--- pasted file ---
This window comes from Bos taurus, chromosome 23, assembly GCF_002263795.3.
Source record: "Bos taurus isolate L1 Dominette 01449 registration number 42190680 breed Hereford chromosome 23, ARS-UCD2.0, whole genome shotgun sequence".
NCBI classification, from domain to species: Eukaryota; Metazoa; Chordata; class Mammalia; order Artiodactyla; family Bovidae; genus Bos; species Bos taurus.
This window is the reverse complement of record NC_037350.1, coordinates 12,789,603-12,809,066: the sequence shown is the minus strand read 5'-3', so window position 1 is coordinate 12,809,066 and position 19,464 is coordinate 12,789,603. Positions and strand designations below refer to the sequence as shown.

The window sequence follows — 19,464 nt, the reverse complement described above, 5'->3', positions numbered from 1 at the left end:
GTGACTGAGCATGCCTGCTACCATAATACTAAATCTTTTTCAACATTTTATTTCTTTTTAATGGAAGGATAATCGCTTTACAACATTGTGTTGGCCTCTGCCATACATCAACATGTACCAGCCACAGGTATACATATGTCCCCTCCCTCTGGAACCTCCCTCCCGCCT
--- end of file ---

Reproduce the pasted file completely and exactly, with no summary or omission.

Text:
This window comes from Bos taurus, chromosome 23, assembly GCF_002263795.3.
Source record: "Bos taurus isolate L1 Dominette 01449 registration number 42190680 breed Hereford chromosome 23, ARS-UCD2.0, whole genome shotgun sequence".
NCBI classification, from domain to species: Eukaryota; Metazoa; Chordata; class Mammalia; order Artiodactyla; family Bovidae; genus Bos; species Bos taurus.
This window is the reverse complement of record NC_037350.1, coordinates 12,789,603-12,809,066: the sequence shown is the minus strand read 5'-3', so window position 1 is coordinate 12,809,066 and position 19,464 is coordinate 12,789,603. Positions and strand designations below refer to the sequence as shown.

The window sequence follows — 19,464 nt, the reverse complement described above, 5'->3', positions numbered from 1 at the left end:
GTGACTGAGCATGCCTGCTACCATAATACTAAATCTTTTTCAACATTTTATTTCTTTTTAATGGAAGGATAATCGCTTTACAACATTGTGTTGGCCTCTGCCATACATCAACATGTACCAGCCACAGGTATACATATGTCCCCTCCCTCTGGAACCTCCCTCCCGCCT